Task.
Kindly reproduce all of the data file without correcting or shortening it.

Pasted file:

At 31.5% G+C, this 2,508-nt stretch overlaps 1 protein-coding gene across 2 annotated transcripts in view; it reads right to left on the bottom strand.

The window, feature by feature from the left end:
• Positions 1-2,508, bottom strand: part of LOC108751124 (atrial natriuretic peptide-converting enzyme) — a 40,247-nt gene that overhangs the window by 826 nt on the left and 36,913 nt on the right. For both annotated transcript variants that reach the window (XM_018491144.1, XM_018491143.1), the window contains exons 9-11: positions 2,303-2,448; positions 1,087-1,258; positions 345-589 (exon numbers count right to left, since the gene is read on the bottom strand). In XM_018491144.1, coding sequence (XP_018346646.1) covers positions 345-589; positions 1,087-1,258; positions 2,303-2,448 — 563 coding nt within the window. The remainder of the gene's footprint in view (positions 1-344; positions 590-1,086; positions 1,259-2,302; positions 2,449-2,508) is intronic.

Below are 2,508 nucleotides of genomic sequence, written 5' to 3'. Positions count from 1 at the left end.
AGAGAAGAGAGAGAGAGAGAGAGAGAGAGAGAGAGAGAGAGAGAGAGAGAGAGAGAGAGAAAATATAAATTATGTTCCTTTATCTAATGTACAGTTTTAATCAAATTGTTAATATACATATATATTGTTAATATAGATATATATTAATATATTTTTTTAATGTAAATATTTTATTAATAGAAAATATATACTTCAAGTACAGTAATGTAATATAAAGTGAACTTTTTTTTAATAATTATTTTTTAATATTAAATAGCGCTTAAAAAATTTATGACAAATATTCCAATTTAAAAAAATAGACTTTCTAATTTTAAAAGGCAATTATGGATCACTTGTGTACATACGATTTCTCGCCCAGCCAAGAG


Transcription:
At 31.5% G+C, this 2,508-nt stretch overlaps 1 protein-coding gene across 2 annotated transcripts in view; it reads right to left on the bottom strand.

The window, feature by feature from the left end:
• Positions 1-2,508, bottom strand: part of LOC108751124 (atrial natriuretic peptide-converting enzyme) — a 40,247-nt gene that overhangs the window by 826 nt on the left and 36,913 nt on the right. For both annotated transcript variants that reach the window (XM_018491144.1, XM_018491143.1), the window contains exons 9-11: positions 2,303-2,448; positions 1,087-1,258; positions 345-589 (exon numbers count right to left, since the gene is read on the bottom strand). In XM_018491144.1, coding sequence (XP_018346646.1) covers positions 345-589; positions 1,087-1,258; positions 2,303-2,448 — 563 coding nt within the window. The remainder of the gene's footprint in view (positions 1-344; positions 590-1,086; positions 1,259-2,302; positions 2,449-2,508) is intronic.

Below are 2,508 nucleotides of genomic sequence, written 5' to 3'. Positions count from 1 at the left end.
AGAGAAGAGAGAGAGAGAGAGAGAGAGAGAGAGAGAGAGAGAGAGAGAGAGAGAGAGAGAAAATATAAATTATGTTCCTTTATCTAATGTACAGTTTTAATCAAATTGTTAATATACATATATATTGTTAATATAGATATATATTAATATATTTTTTTAATGTAAATATTTTATTAATAGAAAATATATACTTCAAGTACAGTAATGTAATATAAAGTGAACTTTTTTTTAATAATTATTTTTTAATATTAAATAGCGCTTAAAAAATTTATGACAAATATTCCAATTTAAAAAAATAGACTTTCTAATTTTAAAAGGCAATTATGGATCACTTGTGTACATACGATTTCTCGCCCAGCCAAGAG